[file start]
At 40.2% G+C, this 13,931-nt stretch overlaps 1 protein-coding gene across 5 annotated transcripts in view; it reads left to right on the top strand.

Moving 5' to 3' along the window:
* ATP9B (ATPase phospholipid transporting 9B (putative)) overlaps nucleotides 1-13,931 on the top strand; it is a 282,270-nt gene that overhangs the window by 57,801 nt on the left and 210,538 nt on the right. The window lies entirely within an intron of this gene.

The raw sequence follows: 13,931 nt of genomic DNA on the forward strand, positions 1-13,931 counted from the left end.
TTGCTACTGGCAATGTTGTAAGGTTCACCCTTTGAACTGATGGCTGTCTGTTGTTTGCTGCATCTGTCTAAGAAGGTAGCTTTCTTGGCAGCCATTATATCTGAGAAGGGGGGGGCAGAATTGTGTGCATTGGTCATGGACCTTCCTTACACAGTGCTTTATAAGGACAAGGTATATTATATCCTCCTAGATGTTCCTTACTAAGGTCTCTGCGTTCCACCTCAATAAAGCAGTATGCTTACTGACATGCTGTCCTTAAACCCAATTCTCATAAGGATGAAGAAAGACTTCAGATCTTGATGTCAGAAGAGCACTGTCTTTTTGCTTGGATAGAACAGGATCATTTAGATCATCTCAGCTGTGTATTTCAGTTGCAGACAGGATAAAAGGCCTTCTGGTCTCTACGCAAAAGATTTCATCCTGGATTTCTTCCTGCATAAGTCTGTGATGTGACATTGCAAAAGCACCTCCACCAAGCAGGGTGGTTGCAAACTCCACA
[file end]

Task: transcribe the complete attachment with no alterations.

At 40.2% G+C, this 13,931-nt stretch overlaps 1 protein-coding gene across 5 annotated transcripts in view; it reads left to right on the top strand.

Moving 5' to 3' along the window:
* ATP9B (ATPase phospholipid transporting 9B (putative)) overlaps nucleotides 1-13,931 on the top strand; it is a 282,270-nt gene that overhangs the window by 57,801 nt on the left and 210,538 nt on the right. The window lies entirely within an intron of this gene.

The raw sequence follows: 13,931 nt of genomic DNA on the forward strand, positions 1-13,931 counted from the left end.
TTGCTACTGGCAATGTTGTAAGGTTCACCCTTTGAACTGATGGCTGTCTGTTGTTTGCTGCATCTGTCTAAGAAGGTAGCTTTCTTGGCAGCCATTATATCTGAGAAGGGGGGGGCAGAATTGTGTGCATTGGTCATGGACCTTCCTTACACAGTGCTTTATAAGGACAAGGTATATTATATCCTCCTAGATGTTCCTTACTAAGGTCTCTGCGTTCCACCTCAATAAAGCAGTATGCTTACTGACATGCTGTCCTTAAACCCAATTCTCATAAGGATGAAGAAAGACTTCAGATCTTGATGTCAGAAGAGCACTGTCTTTTTGCTTGGATAGAACAGGATCATTTAGATCATCTCAGCTGTGTATTTCAGTTGCAGACAGGATAAAAGGCCTTCTGGTCTCTACGCAAAAGATTTCATCCTGGATTTCTTCCTGCATAAGTCTGTGATGTGACATTGCAAAAGCACCTCCACCAAGCAGGGTGGTTGCAAACTCCACA